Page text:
• If there are any changes to a child’s situation that might affect their behaviour e.g. a new baby, moving home, parents separating or a bereavement etc. then we would ask parents to tell us so we are aware of any possible issues that may arise.
  • Any incidents of injury to another child will be recorded and both parents informed and asked to sign the record.
  • If a child has issues with managing their feelings and behaviour will discuss this with the child’s parents and try to devise strategies for dealing with these. If needed will get advice and support from other agencies and professionals such as the child’s health visitor, the IPEH team, our childminder agency manager or the NSPCC. Any information that is shared will be kept confidential and only shared with people who need to know to support a child unless there is a child protection risk to the child.

If a child behaves in an unacceptable way they are;

        • warned the behaviour is unwanted and must stop, the reasons why they have behaved so and why it must cease are explored with the child
        • We will try to distract the child from that situation to prevent reoccurrence by involving them in a different type of play
        • if the behaviour persists then the child is moved from the situation and asked to sit on a chair and reflect on his/her behaviour
        • if the child has hurt another child they are encouraged to apologise be it verbally or with a sign for sorry, it is explained to the child how the hurt child is feeling
        • if the behaviour persists and is causing danger, distress or damage to the other children, adults or our home then this will be discussed with the child's parents and we will work with the parents to manage the behaviour.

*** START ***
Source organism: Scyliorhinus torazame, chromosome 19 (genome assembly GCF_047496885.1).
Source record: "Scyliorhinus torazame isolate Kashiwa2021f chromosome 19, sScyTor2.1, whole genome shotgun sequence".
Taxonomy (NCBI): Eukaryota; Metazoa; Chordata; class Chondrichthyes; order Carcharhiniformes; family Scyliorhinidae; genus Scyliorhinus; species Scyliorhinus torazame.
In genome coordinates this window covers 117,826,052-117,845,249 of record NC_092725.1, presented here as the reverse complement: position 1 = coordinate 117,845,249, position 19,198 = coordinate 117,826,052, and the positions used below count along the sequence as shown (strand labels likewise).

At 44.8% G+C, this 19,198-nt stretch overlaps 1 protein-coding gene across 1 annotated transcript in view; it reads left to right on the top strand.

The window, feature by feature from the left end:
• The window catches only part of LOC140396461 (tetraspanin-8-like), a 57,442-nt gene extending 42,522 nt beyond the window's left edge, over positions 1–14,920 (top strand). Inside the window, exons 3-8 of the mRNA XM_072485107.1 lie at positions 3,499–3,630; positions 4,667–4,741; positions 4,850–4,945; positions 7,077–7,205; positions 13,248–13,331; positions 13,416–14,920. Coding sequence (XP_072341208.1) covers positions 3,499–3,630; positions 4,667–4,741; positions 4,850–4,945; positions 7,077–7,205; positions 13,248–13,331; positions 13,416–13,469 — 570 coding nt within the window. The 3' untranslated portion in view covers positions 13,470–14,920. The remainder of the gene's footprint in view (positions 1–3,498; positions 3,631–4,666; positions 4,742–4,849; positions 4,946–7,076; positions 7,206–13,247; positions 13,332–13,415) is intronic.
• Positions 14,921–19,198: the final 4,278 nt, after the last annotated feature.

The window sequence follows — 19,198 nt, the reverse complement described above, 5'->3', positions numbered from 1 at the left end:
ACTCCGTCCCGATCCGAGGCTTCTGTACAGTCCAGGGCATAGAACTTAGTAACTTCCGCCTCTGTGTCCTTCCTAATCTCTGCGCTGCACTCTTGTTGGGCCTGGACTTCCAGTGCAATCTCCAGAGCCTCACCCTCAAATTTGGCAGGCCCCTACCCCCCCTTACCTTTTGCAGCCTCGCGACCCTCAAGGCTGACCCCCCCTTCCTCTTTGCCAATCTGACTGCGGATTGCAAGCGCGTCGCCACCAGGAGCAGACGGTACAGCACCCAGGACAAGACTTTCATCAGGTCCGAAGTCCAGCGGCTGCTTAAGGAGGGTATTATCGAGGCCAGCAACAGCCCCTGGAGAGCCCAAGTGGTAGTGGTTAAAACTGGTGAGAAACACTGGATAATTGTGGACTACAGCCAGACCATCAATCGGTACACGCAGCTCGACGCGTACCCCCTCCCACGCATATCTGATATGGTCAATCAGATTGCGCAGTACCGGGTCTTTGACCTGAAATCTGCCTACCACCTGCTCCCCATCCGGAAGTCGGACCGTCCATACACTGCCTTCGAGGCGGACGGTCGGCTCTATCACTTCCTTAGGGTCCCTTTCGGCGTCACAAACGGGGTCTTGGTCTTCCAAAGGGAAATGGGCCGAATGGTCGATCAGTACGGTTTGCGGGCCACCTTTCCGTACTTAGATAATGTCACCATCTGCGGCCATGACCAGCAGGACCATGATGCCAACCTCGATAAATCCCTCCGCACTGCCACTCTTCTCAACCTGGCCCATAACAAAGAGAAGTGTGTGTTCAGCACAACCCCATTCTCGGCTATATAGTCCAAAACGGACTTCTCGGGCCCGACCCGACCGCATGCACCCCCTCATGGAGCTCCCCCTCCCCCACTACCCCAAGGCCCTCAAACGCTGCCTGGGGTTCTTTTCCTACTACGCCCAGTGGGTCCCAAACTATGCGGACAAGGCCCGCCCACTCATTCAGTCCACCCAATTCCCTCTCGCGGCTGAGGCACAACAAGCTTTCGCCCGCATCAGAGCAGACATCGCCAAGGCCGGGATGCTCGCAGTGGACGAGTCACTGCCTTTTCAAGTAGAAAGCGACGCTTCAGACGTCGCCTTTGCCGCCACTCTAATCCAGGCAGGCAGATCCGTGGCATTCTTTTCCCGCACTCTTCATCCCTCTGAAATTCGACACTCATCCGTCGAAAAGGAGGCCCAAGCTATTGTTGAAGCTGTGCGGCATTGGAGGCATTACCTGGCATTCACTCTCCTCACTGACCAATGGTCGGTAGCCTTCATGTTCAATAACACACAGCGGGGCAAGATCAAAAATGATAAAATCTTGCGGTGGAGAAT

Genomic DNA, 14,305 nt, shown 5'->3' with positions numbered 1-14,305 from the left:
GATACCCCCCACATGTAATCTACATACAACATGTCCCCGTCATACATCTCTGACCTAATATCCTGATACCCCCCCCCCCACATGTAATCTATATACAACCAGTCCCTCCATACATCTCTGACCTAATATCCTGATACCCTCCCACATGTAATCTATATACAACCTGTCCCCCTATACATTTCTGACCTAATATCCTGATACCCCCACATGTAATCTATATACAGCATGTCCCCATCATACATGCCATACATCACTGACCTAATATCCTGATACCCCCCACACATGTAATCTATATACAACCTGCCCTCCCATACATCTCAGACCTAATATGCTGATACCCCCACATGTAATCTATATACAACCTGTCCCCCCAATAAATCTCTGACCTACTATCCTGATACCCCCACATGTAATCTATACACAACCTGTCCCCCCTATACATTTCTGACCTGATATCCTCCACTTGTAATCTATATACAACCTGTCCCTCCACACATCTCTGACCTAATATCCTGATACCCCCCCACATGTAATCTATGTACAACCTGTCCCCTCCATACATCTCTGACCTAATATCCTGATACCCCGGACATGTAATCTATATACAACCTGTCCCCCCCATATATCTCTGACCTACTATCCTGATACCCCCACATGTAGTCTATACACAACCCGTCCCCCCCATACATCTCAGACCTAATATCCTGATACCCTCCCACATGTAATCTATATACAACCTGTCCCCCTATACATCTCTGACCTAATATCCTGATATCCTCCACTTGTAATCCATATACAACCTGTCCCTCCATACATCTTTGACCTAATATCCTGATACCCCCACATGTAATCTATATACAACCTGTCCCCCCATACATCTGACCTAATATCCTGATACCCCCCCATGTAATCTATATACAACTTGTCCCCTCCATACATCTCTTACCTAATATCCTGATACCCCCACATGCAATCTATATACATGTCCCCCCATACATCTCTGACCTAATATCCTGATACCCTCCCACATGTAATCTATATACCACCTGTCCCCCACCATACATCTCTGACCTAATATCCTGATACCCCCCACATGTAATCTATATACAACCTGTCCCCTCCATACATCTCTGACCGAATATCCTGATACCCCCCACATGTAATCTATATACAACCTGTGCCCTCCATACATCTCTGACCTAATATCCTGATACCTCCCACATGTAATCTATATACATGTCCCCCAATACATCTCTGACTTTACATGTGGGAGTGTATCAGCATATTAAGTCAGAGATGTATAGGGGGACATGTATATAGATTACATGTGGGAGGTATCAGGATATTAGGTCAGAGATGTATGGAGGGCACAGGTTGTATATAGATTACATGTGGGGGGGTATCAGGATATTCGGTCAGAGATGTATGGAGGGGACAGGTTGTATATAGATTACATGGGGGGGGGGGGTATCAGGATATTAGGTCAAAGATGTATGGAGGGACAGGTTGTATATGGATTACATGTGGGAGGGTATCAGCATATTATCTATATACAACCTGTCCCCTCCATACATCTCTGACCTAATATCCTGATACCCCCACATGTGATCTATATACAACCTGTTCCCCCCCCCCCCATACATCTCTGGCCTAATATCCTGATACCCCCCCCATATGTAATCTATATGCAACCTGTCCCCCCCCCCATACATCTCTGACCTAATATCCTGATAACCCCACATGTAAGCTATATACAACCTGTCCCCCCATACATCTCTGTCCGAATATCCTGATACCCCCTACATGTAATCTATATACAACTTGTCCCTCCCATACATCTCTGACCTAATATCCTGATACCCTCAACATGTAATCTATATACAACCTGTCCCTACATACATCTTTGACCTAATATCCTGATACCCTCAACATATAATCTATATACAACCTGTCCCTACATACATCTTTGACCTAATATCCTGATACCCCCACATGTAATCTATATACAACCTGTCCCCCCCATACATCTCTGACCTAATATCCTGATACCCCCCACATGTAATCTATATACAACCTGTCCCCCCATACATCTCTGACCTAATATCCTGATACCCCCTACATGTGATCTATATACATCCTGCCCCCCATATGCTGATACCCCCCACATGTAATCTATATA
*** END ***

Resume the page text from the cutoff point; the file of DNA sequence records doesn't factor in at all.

• if parents do not work with us and/or the behaviour persists and causes issues around the care of the other children then the contract for childcare will be terminated.


Biting can be an uncomfortable subject for parents of both the biter and the child who is bitten.

Please do discuss any concerns you have regarding this issue with me.

If your child is known to bite we would prefer to know in advance. Many children go through this stage of biting so please do not be alarmed or embarrassed it doesn’t last forever!

Children bite for a variety of reasons e.g. teething, frustration, exploring using their mouth, attention seeking, asserting independence and wanting to gain control – maybe of a toy, or they could be stressed.

We will work closely with you to establish when and why your child is biting and any triggers that cause the biting. This will enable us to work with you on avoiding the incidents occurring by putting in place a plan or resources to combat these issues.

If a child is bitten we will ensure that they are comforted, treated with first aid if required and given lots of attention. The incident will be recorded and the parents asked to sign it.

For the child who is biting we will remove them from the situation, explain to them according to their age and understanding that biting is unacceptable behaviour, it may be necessary for them to have a time out until they are calmed down. We will encourage the child to apologise to whoever was bitten.

Ground Rules or House Rules

House rules (ground rules) will be discussed with parents prior to their child starting in our care. Parents will be able to make any suggestions to these and adaptations will be made where reasonable.

Ground rules are mainly to prevent behaviour which is hurtful, dangerous or offensive to other children or adults. They should prevent damage to property, both our own and the children’s and stop any child from feeling unwelcome or upset.

The House Rules are;

  • Be kind and look after each other
  • Respecting other people’s culture, beliefs, religions, views and families
  • Listen and speak nicely to each other
  • If you hurt or upset someone say Sorry
  • Say please and thank you
  • Holds hands if we are out on trips or near a road
  • Hurting others is not acceptable
  • Toys are to be shared
  • Chairs and tables are not for climbing or jumping on
  • No one should enter the kitchen without us
  • We all wash our hands after using the toilet, before eating food or if we have been outside to prevent germs
  • We all tidy up after we have played with something
  • Everyone is different and should be included in what we are playing

Obviously, these house rules have to be adapted depending on the age and stage of development of the children in our care.